There is another side to this decision. Some parts of the NHS must be exempt from the cuts, and we should applaud a decision to cut funding which benefits the minority, rather than the majority. The less effective drugs which act as a substitute, and ultimate replacement for the discontinued medicine, provide around 60% of the operative power, of its terminated successor. The criticism most governmental figures hold is the lack of clarity, on when the new wave of medication will come in.
Controversy: NHS doctors will be unable to
prescribe potentially life-saving drugs
to suffering patients. (Photo: Daily Express)
There are of course, economic considerations– the NHS has to save money, as is expected. The MPs which have supported the move mention the replacements can be swept in with efficiency. The drugs that have been axed only treat rare cancers, with some, of the drugs still exist to help.
The trend is set. But where does this leave us in terms of our stance for the future? A great concern, is whether patients who depend on the service in other ways could also become ‘victims of austerity’.
The solution? More funding to the NHS.
The NHS requires more money to buy more medicines, instead of cutting back. Many drug companies and independent concern groups have strongly suggested the healthcare service completely re-vamp the way they buy their medicine.

 

The overarching fear is that patients suffer; as many labelled the dropping of treatments reflective of the poor financing of the NHS. None of us can be certain as to the outcome of the decision; until then, we must wait and see if the Government’s plan brings about an efficient change, or a myriad of disasters.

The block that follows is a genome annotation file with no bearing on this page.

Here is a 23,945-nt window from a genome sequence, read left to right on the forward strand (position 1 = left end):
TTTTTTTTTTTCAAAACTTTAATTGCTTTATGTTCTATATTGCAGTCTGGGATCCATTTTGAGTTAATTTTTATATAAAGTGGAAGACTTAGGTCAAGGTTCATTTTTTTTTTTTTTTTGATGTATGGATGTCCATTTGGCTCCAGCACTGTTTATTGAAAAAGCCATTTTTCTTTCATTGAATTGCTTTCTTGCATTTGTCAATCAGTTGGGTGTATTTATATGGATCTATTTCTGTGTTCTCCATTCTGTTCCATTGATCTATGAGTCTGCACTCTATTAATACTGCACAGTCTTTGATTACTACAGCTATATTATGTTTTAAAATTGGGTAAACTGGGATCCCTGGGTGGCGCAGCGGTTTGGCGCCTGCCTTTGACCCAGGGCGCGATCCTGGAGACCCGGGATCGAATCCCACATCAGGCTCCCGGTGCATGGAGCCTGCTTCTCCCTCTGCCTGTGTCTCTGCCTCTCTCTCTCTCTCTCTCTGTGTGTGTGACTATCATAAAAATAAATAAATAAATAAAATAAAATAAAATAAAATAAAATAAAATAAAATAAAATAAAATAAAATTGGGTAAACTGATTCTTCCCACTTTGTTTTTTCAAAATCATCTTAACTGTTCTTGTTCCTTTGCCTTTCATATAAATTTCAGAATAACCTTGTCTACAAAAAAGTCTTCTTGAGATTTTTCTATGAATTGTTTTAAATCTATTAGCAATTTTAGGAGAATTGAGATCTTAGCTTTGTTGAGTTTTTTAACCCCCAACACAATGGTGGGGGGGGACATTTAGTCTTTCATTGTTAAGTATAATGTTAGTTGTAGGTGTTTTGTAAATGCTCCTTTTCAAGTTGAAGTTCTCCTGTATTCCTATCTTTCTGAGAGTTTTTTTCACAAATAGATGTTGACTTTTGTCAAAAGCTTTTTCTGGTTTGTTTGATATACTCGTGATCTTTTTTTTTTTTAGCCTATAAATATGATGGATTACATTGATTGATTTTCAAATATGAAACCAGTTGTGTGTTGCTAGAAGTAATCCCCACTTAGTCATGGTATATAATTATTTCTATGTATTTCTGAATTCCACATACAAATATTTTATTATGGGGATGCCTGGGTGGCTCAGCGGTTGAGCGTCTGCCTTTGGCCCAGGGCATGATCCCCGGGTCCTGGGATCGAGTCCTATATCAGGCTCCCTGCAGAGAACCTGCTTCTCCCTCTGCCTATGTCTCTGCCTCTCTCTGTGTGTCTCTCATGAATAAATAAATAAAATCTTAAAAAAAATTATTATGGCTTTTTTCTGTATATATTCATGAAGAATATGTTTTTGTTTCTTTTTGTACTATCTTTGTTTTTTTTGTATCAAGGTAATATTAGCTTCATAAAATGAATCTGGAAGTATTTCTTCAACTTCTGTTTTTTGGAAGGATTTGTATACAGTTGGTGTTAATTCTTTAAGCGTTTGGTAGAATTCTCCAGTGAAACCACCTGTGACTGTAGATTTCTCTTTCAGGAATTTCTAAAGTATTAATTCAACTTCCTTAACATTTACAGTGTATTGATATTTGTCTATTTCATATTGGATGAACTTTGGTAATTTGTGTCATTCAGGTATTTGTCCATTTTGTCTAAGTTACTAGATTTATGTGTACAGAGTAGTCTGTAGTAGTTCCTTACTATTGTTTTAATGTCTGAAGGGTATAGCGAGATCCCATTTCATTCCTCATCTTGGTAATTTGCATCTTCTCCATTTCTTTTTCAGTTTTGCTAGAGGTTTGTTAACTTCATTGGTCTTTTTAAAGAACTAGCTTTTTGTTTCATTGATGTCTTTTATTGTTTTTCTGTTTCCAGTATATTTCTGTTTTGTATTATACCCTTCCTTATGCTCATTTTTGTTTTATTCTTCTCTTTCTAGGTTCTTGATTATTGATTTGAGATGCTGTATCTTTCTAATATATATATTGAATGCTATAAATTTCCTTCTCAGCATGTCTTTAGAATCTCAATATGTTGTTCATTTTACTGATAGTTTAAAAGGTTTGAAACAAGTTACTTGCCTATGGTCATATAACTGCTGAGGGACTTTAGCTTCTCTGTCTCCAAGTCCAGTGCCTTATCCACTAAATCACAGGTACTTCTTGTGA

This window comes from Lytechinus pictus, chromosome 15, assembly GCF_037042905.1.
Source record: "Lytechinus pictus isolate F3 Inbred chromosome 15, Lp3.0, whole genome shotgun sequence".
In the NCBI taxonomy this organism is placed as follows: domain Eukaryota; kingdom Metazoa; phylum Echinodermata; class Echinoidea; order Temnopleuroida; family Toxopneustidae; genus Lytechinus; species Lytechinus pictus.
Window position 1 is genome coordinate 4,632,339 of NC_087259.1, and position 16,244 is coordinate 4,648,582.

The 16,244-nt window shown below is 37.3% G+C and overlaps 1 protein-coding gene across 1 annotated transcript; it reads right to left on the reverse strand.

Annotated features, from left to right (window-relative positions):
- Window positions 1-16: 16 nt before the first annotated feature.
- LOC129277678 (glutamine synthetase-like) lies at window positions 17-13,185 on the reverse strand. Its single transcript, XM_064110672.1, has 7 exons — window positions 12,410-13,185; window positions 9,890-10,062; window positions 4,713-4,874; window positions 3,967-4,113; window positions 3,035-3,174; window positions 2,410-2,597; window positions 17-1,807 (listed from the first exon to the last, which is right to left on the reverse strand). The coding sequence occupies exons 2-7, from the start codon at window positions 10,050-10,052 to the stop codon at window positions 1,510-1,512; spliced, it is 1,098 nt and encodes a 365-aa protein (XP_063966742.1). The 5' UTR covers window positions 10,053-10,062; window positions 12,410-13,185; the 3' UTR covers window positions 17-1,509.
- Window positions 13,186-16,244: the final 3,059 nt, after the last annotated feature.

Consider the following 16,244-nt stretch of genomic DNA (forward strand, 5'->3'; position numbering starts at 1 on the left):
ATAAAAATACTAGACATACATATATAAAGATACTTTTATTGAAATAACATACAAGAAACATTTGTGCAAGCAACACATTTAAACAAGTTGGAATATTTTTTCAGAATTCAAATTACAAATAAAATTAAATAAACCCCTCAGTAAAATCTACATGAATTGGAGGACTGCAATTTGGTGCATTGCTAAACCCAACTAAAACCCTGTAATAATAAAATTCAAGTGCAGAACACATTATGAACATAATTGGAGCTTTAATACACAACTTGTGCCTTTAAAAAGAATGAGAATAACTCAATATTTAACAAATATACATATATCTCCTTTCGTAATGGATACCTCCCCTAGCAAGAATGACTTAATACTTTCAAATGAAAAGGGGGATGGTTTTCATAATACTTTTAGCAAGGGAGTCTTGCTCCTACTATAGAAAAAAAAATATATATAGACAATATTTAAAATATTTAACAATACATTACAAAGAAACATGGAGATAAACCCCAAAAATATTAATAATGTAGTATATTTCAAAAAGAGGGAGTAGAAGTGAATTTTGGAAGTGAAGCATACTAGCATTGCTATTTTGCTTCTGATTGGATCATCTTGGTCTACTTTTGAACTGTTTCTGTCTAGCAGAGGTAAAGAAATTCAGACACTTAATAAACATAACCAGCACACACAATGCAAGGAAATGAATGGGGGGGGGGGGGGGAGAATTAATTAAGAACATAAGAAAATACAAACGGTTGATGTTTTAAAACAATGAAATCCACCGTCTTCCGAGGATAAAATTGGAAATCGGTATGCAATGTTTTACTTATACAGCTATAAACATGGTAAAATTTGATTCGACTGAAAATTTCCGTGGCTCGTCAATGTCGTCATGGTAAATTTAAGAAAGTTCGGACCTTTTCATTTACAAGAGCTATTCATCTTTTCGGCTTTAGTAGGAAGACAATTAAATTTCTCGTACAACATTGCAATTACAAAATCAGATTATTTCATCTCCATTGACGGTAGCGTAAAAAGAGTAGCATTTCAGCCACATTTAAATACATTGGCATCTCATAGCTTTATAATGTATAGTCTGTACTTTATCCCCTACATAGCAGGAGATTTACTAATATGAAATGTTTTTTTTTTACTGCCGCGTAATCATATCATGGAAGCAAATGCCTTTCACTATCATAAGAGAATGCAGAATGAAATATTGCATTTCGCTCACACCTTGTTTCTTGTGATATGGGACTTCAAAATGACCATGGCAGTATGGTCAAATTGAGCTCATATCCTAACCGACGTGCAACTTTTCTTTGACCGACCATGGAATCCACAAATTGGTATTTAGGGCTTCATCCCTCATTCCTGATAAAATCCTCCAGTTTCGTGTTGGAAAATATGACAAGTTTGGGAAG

• (Posted on behalf of Margaret Gaskin)

    While respecting the job NICE does in making the hard decisions (it doesn't do "knee-jerk") you are quite right to say the NHS is underfunded. This is how it fares compared to other public health systems http://b-i.forbesimg.com/theapothecary/files/2013/06/OECD-PHE-per-capita-20101.png and that is before you add on private insurance costs or out-of-pocket expenses.

    The politicians trying to privatise the NHS (openly or secretly) never tell you that privatisation always puts healthcare costs UP not down, because it drives up demand. It is in companies' interests to drive people to demand more treatment – even when the long-term benefit of over-testing, over-diagnosis and over-treatment is negligible or even damaging. Look at what happens to older people in the aggressively profit-driven USA, compared to other countries
    http://blogs-images.forbes.com/danmunro/files/2014/04/hccostsbyage.png

    This is the flip-side of the argument about cancer drugs that can offer only a few months, perhaps weeks, of life – and not necessarily a good or comfortable life. Just because drug companies want to sell them, it does not mean that buying them is in anyone's best interests.

  • Anonymous

    A good article showing how certain parts of the NHS need to be ring-fenced!
    Save our sufferers!